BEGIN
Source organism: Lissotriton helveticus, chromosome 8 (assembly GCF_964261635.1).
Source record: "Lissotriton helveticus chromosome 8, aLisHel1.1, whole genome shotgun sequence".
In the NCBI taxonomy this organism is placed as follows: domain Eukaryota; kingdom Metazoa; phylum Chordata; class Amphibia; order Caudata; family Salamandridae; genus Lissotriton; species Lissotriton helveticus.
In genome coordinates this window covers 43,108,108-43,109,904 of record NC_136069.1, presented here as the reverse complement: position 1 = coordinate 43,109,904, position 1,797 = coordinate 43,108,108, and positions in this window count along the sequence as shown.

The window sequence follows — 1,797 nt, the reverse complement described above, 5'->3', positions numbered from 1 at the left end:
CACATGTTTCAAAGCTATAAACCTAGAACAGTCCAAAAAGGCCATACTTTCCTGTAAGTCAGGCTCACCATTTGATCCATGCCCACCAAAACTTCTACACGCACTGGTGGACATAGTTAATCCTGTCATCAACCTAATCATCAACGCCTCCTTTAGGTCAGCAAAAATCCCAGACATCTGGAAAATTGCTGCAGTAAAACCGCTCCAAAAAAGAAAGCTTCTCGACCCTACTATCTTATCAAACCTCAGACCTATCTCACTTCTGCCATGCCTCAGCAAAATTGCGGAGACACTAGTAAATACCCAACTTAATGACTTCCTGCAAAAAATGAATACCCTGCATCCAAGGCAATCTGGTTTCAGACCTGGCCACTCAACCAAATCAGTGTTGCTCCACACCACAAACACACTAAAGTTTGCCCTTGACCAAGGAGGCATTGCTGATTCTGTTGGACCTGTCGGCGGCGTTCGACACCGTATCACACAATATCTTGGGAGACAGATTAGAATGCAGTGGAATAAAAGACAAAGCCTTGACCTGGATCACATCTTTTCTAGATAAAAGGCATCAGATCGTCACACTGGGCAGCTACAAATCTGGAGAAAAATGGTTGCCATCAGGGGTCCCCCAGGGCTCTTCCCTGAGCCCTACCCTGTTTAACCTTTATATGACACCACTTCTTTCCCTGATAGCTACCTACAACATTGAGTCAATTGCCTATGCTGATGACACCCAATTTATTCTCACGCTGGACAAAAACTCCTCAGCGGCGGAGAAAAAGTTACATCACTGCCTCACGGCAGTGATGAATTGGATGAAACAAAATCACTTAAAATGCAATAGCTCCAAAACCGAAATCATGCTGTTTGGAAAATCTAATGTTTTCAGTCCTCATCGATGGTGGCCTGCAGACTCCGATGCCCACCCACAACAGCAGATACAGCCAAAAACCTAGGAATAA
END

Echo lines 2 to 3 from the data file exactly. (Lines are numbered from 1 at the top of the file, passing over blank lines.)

Source record: "Lissotriton helveticus chromosome 8, aLisHel1.1, whole genome shotgun sequence".
In the NCBI taxonomy this organism is placed as follows: domain Eukaryota; kingdom Metazoa; phylum Chordata; class Amphibia; order Caudata; family Salamandridae; genus Lissotriton; species Lissotriton helveticus.